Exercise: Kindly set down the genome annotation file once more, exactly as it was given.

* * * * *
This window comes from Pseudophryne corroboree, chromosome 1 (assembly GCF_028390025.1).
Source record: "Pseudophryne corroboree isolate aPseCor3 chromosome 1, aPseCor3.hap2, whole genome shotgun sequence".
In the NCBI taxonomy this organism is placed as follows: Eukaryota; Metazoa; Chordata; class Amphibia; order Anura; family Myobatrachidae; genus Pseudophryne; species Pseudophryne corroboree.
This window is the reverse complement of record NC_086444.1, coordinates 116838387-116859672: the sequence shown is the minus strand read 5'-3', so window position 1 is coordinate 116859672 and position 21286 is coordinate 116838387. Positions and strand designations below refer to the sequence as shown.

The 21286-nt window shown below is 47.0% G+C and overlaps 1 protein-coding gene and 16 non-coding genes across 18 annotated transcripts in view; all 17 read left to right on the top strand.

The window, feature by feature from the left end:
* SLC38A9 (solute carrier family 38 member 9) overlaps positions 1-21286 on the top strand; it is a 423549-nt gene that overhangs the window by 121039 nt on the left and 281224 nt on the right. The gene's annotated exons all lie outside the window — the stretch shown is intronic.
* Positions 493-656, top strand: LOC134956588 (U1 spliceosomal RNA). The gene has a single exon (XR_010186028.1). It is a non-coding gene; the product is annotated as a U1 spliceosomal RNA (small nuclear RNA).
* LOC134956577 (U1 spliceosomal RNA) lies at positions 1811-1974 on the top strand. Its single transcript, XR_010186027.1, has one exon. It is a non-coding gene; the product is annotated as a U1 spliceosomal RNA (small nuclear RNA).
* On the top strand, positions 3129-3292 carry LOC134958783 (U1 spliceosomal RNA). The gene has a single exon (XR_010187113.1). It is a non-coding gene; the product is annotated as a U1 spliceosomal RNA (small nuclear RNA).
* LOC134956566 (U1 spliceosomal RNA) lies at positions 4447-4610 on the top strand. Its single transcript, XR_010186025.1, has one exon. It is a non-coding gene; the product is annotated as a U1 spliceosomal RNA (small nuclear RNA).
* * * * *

This window comes from Pseudophryne corroboree, chromosome 1 (assembly GCF_028390025.1).
Source record: "Pseudophryne corroboree isolate aPseCor3 chromosome 1, aPseCor3.hap2, whole genome shotgun sequence".
In the NCBI taxonomy this organism is placed as follows: Eukaryota; Metazoa; Chordata; class Amphibia; order Anura; family Myobatrachidae; genus Pseudophryne; species Pseudophryne corroboree.
This window is the reverse complement of record NC_086444.1, coordinates 116838387-116859672: the sequence shown is the minus strand read 5'-3', so window position 1 is coordinate 116859672 and position 21286 is coordinate 116838387. Positions and strand designations below refer to the sequence as shown.

The 21286-nt window shown below is 47.0% G+C and overlaps 1 protein-coding gene and 16 non-coding genes across 18 annotated transcripts in view; all 17 read left to right on the top strand.

The window, feature by feature from the left end:
* SLC38A9 (solute carrier family 38 member 9) overlaps positions 1-21286 on the top strand; it is a 423549-nt gene that overhangs the window by 121039 nt on the left and 281224 nt on the right. The gene's annotated exons all lie outside the window — the stretch shown is intronic.
* Positions 493-656, top strand: LOC134956588 (U1 spliceosomal RNA). The gene has a single exon (XR_010186028.1). It is a non-coding gene; the product is annotated as a U1 spliceosomal RNA (small nuclear RNA).
* LOC134956577 (U1 spliceosomal RNA) lies at positions 1811-1974 on the top strand. Its single transcript, XR_010186027.1, has one exon. It is a non-coding gene; the product is annotated as a U1 spliceosomal RNA (small nuclear RNA).
* On the top strand, positions 3129-3292 carry LOC134958783 (U1 spliceosomal RNA). The gene has a single exon (XR_010187113.1). It is a non-coding gene; the product is annotated as a U1 spliceosomal RNA (small nuclear RNA).
* LOC134956566 (U1 spliceosomal RNA) lies at positions 4447-4610 on the top strand. Its single transcript, XR_010186025.1, has one exon. It is a non-coding gene; the product is annotated as a U1 spliceosomal RNA (small nuclear RNA).